The death of sperm

No this is not a joke. Dropping sperm count has been labelled a global problem.

We hear a lot about the man drought, but now it seems we have another worry to add to our list: a decline in sperm quality. Seriously. After the findings of a new study, low sperm count is being labelled a global concern. Apparently modern semen has fewer formed sperm. Now that's not good for anyone!

After a 16-year study, researchers in France found that French men's sperm count has dropped a huge 32.3 percent – that’s two percent every single year. This isn't low enough to make the men (a total of 26,000 took part in the experiment) infertile, but it can limit a guy’s baby-making skills and is a serious health concern. To date, this is the largest study to measure the decline in sperm quality, with one of the researchers, Dr. Joelle Le Moal, saying, "This constitutes a serious public health warning." Consider us warned. How did researchers get their hands on so much sperm you ask? They examined the little swimmers of guys who visited fertility clinics because their partner had problems conceiving. So none of the guys actually had fertility problem to start with, but it seems that by the end of the long study, things were looking bleaker for men. So why are sperm dying, or at least weakening? Researchers blame environmental factors, including increased exposure to chemicals and bad diet, both of which can influence hormones.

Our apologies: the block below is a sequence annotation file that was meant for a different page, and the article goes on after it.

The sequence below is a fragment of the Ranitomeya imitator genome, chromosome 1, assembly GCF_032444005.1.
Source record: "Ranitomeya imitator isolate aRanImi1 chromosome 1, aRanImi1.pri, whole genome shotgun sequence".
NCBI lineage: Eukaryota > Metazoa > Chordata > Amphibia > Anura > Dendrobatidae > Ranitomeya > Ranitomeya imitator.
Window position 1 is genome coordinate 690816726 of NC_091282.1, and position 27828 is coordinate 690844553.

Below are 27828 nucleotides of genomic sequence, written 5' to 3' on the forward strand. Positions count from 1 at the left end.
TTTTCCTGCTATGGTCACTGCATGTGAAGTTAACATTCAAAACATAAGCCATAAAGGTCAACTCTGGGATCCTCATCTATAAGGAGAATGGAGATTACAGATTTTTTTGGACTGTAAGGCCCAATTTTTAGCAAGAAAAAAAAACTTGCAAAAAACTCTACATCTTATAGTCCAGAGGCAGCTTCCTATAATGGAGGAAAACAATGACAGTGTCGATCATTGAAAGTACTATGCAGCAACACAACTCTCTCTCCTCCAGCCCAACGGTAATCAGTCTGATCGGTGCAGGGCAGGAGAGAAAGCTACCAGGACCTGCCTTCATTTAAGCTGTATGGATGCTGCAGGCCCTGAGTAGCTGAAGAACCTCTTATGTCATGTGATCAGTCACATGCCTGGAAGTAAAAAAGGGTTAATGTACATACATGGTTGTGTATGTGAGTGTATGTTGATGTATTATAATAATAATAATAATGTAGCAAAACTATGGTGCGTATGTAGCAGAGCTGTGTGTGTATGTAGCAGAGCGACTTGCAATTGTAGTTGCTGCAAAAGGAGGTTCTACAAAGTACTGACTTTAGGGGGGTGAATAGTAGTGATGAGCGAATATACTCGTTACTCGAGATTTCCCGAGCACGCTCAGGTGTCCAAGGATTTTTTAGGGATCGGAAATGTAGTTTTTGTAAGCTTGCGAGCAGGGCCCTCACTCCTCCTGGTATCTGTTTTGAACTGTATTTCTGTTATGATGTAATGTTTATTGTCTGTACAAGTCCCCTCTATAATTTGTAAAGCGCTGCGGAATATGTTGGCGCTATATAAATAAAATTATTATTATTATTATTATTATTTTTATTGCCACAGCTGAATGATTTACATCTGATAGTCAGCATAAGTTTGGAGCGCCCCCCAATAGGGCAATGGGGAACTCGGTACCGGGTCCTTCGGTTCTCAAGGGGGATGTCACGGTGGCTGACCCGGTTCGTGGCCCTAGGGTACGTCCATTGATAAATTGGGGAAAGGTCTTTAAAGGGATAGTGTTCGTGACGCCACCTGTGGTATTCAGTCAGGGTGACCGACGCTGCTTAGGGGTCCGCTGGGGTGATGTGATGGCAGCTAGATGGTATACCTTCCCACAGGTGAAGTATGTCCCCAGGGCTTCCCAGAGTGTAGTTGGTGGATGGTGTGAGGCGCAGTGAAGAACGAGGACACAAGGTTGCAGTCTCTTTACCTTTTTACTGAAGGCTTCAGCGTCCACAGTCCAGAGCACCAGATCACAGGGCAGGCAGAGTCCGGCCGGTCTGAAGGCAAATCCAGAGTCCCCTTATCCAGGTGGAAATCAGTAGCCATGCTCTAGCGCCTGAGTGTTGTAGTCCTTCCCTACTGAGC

And it seems this is a global problem: Israeli sperm banks have reportedly been increasingly turning away guys with weak seamen, and an earlier British study found sperm counts have dropped by half in developed countries since 1938. While this French study can’t be directly applied to other countries, researchers believe it is still a reason for the rest of us to be alarmed. Le Moal said she hopes her findings will bring this issue to an international stage and encourage other developed nations, like Australia, to start monitoring the sperm levels of their guys.

So are Aussie guys suffering the same fate? Last year, the director of the Center for Reproductive Epidemiology at the University of Rochester Medical Center, Shanna Swan, told The Daily Beast that the yearly sperm drop for Australian men is approximately three percent, but she conceded it’s hard to know for sure without more in-depth local research.

"Our example could help other countries to implement their own systems," Le Moal said. "International monitoring systems could be a good idea to understand what is happening on human reproductive outcomes around the world, and evaluate public health actions in [the] future." Sorry, Aussie men.